Make Montana Your Top Travel Destination Part 2: Montana State and National Parks
In the March issue of Simply Family Magazine we gave you our top five reasons for adding Montana to your top-travel destinations. From there we brought you Part 1 of our Montana travel series, where we looked at water parks across the state, dabbled in Montana History, and shared a few exciting rodeo opportunities with you.
In this second installment we’ll be exploring some of our beautiful State and National Park options. With 54 State Parks and two National Parks, how could we not give the Parks their very own section? Come back for Part 3, where we’ll explore Montana’s hot springs, even more Montana History, and we’ll top everything off with a bit of random Montana awesomeness.
Montana’s State and National Parks
Because there are 54 State Parks we clearly won’t list them all here, but you can check out Montana State Parks website for complete details. If you’ve got a personal favorite, let us know in the comments below.
- Lewis and Clark Caverns State Park – Take an interactive (and odds are more fascinating) trip back to your Earth Science days with a trip to Lewis and Clark Caverns, which features “one of the largest limestone caverns in the Northwest.” Take a two-mile guided tour through the caverns lined with stalactites, stalagmites, columns, and helictites; the kiddos will enjoy the tour’s “famous Beaver Slide.”
- Bannack State Park – In Part 1 we promised to include Bannack State Park in our Montana travel series because not only is it touted as being one of the best preserved ghost towns in the country, but it’s the site of Montana’s first major gold discovery. This particular ghost town and State Park boasts year ‘round activities – from ice skating through the winter to bicycling, camping, and guided tours.
- Crystal Park – Three miles south of Dillon, this Montana Park comes with an enthusiastic recommendation from the Thomae family of Laurel. They make the trek to Crystal Park nearly every summer with their three children. Though it’s open for day use only, this park is tons of fun for the whole family. The Thomae's recommend bringing buckets and shovels for your little explorers to use while digging for crystals. Crystal Park has picnic areas, restrooms, rock map/guides, and 220 acres waiting to be explored.
- Madison Buffalo Jump State Park – Immerse yourself in Montana’s rich Native American history by visiting this State Park. The park includes “all the main geographical features of a jump site and other evidence remains to provide visitors with a glimpse into the cultures that used this hunting style. Interpretive displays help visitors understand the dramatic events that took place here for nearly 2,000 years. Buffalo bones still lie buried at the cliff's base, and archaeologists have located the tipi rings of an extensive village.”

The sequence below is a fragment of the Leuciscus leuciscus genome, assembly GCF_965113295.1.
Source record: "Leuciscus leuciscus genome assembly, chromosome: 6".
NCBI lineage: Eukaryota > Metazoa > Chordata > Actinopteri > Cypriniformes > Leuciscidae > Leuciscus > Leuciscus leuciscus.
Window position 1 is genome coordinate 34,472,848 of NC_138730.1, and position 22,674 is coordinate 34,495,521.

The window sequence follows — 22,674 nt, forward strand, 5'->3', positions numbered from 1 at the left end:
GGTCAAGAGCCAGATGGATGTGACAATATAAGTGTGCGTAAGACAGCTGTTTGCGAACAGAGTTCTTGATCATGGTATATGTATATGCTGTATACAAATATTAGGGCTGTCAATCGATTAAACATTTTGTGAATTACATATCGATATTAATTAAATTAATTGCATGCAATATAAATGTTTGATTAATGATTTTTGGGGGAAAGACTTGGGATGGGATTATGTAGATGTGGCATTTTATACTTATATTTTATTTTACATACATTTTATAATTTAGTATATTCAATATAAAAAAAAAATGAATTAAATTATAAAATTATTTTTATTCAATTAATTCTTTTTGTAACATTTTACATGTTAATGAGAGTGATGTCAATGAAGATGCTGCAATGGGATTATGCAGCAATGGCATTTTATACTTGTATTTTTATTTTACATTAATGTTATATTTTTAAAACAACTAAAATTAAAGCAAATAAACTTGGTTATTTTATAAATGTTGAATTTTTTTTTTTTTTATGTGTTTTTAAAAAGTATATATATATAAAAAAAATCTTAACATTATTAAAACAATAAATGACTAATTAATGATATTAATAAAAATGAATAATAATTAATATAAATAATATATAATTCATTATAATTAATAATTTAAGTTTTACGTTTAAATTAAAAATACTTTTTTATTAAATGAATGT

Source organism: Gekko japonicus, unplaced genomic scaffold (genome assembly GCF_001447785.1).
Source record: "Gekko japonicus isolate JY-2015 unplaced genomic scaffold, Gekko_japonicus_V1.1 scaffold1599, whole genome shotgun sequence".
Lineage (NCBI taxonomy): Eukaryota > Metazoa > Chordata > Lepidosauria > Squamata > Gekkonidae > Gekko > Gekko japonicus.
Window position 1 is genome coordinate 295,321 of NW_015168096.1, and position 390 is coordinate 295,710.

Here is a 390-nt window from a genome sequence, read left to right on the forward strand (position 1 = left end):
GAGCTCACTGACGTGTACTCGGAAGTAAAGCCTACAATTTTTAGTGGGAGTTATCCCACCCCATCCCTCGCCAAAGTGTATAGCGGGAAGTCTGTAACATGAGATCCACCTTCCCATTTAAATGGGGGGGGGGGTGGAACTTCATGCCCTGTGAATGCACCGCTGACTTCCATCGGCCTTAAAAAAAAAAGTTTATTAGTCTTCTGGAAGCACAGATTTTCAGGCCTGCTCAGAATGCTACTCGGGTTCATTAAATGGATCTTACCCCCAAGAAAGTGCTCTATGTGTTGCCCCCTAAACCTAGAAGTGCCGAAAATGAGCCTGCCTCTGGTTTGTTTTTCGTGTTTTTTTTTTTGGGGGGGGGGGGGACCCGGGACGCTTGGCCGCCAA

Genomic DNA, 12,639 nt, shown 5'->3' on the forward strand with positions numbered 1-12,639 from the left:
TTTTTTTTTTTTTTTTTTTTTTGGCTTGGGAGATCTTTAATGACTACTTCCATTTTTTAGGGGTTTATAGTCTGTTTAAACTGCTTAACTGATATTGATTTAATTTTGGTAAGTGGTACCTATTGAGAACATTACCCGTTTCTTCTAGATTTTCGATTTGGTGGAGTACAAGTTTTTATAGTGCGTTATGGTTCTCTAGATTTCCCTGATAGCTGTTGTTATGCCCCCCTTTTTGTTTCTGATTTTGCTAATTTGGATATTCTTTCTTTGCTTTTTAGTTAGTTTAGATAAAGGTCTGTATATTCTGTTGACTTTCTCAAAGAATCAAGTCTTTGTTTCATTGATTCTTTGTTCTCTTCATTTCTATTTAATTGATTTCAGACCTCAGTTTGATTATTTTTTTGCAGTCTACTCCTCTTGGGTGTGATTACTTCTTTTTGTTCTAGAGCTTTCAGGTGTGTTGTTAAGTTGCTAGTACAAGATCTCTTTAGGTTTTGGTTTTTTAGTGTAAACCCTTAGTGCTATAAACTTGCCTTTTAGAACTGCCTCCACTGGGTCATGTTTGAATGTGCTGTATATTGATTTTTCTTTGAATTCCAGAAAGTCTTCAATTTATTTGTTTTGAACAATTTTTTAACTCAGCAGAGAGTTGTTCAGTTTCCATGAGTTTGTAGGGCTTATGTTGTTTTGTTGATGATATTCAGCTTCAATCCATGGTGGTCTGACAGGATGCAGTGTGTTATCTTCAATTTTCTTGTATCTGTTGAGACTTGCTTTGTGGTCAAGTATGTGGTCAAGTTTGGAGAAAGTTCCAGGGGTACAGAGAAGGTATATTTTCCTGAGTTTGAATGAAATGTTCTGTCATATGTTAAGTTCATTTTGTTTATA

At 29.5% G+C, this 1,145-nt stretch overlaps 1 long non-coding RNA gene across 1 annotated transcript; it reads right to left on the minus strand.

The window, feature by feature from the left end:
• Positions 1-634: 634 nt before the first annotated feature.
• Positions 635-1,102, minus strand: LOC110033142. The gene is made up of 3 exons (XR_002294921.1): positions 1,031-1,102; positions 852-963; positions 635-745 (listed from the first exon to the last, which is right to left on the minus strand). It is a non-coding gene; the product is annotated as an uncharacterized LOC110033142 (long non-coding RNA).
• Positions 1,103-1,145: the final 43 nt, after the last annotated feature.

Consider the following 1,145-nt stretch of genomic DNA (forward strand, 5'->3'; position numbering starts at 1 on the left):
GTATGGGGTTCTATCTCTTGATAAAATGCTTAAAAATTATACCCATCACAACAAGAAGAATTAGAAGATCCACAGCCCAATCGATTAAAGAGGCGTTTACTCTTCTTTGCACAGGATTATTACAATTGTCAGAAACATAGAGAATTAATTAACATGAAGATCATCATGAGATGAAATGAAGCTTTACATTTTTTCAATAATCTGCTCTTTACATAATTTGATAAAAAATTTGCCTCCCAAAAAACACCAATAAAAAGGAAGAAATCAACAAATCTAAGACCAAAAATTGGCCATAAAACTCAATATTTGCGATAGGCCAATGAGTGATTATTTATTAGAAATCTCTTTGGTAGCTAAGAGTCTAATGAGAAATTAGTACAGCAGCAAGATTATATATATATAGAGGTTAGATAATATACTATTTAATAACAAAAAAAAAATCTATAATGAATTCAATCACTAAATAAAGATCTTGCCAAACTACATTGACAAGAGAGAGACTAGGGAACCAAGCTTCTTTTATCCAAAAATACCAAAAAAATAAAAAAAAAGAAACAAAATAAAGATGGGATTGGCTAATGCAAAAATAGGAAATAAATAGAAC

- Yellowstone National Park has been in the news a great deal recently, along with Glacier, as the National Park Service copes with budget cuts that have the potential to impact spring openings for the parks. Regardless, let’s talk Yellowstone and why it should fall on your list of must-visit Montana-Wyoming travel spots.
Whether I was 5, 15, or 25 the beautiful wonders to be discovered at Yellowstone National Park never failed to fascinate me. Montana’s travel guide lists Old Faithful Geyser, Lamar Valley, Mammoth Hot Springs, and Grand Canyon of the Yellowstone as the park’s top destinations. While Old Faithful always struck me as magical, it’s Mammoth Hot Springs that I remember most vividly from my childhood. The smells, for sure, but the beauty as you walked along the boardwalk.Yellowstone’s website notes that the park is always changing; odds are you can expect a varied experience with every visit.
Glacier National Park – For tips on getting the best out of your visit to this Montana gem, I turned to Max Archila who has worked at, and explored the Park for years. He was kind enough to share with us, via email, his top three Glacier spots, with a bonus he just couldn’t leave out.
Max’s top choice is the Two Medicine area, the first destination of the park when it started (100 years ago). You have the origins of Glacier Park, and it is not as crowded as the other entrances, plus you get to stop by East Glacier Park, which is a nice village where you can visit the Glacier Park Lodge or other businesses without the long lines.
Going-to-the-Sun Road is a must-visit for the park; amazing views of the heart of the park, wildlife along the road, glacier-fed river streams and Logan's Pass Visitor Center. Going-to-the-Sun Road is named after the mountain (and it seems like you are driving all the way up to the sun, while the visitor center is named after the first park's warden). It is 50 miles of amazing and heart-stopping drive into one of the most beautiful roads of America.
Iceberg Lake, one of the most famous hikes in the park, 6 miles in (12 round trip) will take you to one of the most beautiful places in the park. Frozen solid eight months out of the year, this lake will make you wonder if the water color is real or a painting. The trail has the most grizzly bears sightings/encounters in the park due to berries along the trail, and you will be able to see mountain goats and big horn sheep along the edges of the cliffs along the hike. You will enjoy every bit of this area.
And last but not least, you have Lake McDonald, which hosts the park headquarters and one of the lodges; the largest lake in the park, it has amazing views and is also the west entrance to the park in Going-to-the-Sun Road.
That brings us to the end of the road for part-2 of our Montana travel series, stay tuned for Part 3’s look at hot springs, museums, and more…